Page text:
Falley Field sits on the corner of Durrow Drive and Jewell Avenue, the inconspicuous home since 1990 of Washburn University baseball.
On a recent Thursday evening, the sound of baseballs pinging off bats rings like music as the field plays host to a game between the Kansas Mudcats and KC Blaze.
For 25 years, this place served as the office of Washburn baseball coach Steve Anson, who passed away on June 22 in a tree-trimming accident. Anson, 60, coached the Ichabods for 35 years. In 1,645 games, he compiled an 844-798-3 record.
Monday at 4 p.m., the field will serve as the site of a memorial for Anson, and a time for the public to share their memories of a beloved baseball coach, friend and mentor.
Brett Ash couldn’t have prepared for the news he received from his father last Sunday afternoon.
Just 20 minutes before his team, the St. Joseph Mustangs of the MINK Collegiate Baseball League, was to take the field in Clarinda, Iowa, his dad called to tell him that his college baseball coach of five years had died.
“It was kind of weird because after I heard, I was pretty devastated for a while but it was one of those things where I just felt like I just wanted to pitch, I just wanted to play ball,” Ash said. “(Anson) always wanted to win, obviously, but win, lose or draw he just loved the game and so I had the opportunity to pitch (last Sunday) night and we ended up winning. It kind of meant something to me knowing I got that win for him, you know.”
Anson is survived by his wife, Dena, university relations director at Washburn, and two grandsons: Zach Linquist, who will play for the Ichabods next season according to an obituary written by Dena, and Seth Cooksey. In his obituary, Dena wrote “Steve was most proud of his grandsons.”
Blue Valley West coach Bill McDonald said he was “utterly shocked” to hear of Anson’s death.
McDonald coached for 30 years at Shawnee Mission South High School and met Anson during that time. The two played host to a baseball clinic together in 2005 and 2006. Over the years, the two spent time speaking about recruits and McDonald coached three players that later joined Anson’s Ichabods.
McDonald remembers Anson as the type of coach who cared a lot about the team as more than just baseball players.
“The thing that always struck me about Steve in my conversations on the phone … was just the kindness of him as a person,” McDonald said.
That rang especially true for Ash when he was injured during his senior season at Washburn. He was able to redshirt and play again the next season for Anson.
“He never lost faith in me,” Ash said. “He always instilled that mind-set that if I keep working and keep up with the rehab that I would not only get the chance to play again but also to be better than I was.”
Anson, originally from Mishawaka, Ind., attended Kansas State and graduated cum laude in 1976 with a bachelor’s degree in physical education. He earned his master’s degree in education in 1978. He compiled a K-State career record 19 triples from 1973-76. He was one of 21 former players to be named to the Wildcats all-Century team, according to a news release from Washburn’s athletic department.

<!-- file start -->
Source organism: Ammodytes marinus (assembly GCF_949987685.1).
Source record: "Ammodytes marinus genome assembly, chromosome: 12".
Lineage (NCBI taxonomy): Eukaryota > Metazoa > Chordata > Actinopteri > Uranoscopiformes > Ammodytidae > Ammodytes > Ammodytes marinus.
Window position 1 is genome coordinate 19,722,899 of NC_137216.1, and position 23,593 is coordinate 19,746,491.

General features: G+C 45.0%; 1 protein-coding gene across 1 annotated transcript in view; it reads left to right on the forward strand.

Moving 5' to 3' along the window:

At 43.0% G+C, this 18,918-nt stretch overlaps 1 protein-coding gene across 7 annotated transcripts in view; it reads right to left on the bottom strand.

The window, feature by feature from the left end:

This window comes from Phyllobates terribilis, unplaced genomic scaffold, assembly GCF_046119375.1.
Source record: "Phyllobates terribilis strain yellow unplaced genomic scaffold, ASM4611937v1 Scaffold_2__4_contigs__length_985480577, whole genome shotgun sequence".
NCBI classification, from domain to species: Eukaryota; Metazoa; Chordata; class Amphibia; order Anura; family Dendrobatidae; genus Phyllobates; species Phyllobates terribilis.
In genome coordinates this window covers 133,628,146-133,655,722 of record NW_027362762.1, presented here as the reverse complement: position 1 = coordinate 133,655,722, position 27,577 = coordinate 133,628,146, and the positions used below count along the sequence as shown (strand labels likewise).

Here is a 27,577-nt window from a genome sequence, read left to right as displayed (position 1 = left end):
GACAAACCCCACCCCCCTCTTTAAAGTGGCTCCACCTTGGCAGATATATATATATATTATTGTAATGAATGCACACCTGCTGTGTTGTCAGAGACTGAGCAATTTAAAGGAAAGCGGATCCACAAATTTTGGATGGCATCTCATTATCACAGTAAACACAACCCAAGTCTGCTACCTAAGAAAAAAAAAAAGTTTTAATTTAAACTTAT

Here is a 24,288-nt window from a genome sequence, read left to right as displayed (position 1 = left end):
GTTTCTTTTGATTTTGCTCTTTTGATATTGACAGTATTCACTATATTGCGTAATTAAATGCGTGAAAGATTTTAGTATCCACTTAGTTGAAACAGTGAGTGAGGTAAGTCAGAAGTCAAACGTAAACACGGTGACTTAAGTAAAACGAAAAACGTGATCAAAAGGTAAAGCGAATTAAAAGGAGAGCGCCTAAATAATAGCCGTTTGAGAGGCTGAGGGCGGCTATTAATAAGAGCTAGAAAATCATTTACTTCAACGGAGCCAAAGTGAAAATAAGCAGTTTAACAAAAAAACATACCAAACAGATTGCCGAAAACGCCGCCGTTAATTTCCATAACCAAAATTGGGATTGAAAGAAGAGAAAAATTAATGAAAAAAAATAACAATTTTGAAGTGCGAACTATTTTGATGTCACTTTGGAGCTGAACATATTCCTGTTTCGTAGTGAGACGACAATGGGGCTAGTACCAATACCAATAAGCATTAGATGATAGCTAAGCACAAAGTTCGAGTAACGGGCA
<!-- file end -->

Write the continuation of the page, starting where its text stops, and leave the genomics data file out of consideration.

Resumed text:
Anson coached one year at Wayne State College in Nebraska before heading to Topeka. He succeeded Larry Elliott as head coach of the Ichabods in 1980. According to the release, Anson also served as an assistant basketball coach and assistant athletic director at Washburn. When athletic director Loren Ferré started at Washburn in 1996, Anson was not only the coach but the compliance officer, too.
It was his success and his ability to mentor the student-athletes that kept Anson at Washburn for 35 years, Ferré said. As far as Ferré recalls, Anson never sought a coaching position away from Washburn.
“I think he loved Washburn, he was passionate about being here and he never expressed to me an interest of moving anywhere else,” Ferré said.
Sure, there were difficult seasons, just like nearly every coach endures. In 2013, the Ichabods finished 11-33. In his final season as coach, though, the Ichabods finished 26-24.
Bob Fornelli, coach of Emporia State, saw a lot of the Ichabods through the years, including nine games in 2014. Fornelli enjoyed the rivalry and especially Anson.
“You just knew that you were going to talk during (batting practice) and you were going to talk after the game, give him a hug and tell him bye and ‘I’ll see you in a few days,’” Fornelli said. “Thinking back about it we did play his last game and that means a lot to me.”
Fastened to the outside of the chain link fence that encases the bleachers at Falley Field is a blue Washburn baseball flag. There are ribbons, bouquets of flowers and two baseball bats that stand against the fence, dedicated to the memory of Anson.
“It’s a terrible loss for us,” Ferré said. “He was just a nice person and a genuinely nice guy.
“We’ve had a lot of texts and emails and just calls from former players and people that knew Steve in the community expressing their heartfelt sorrow over this event.”
On Monday, the field will, undoubtedly, be packed.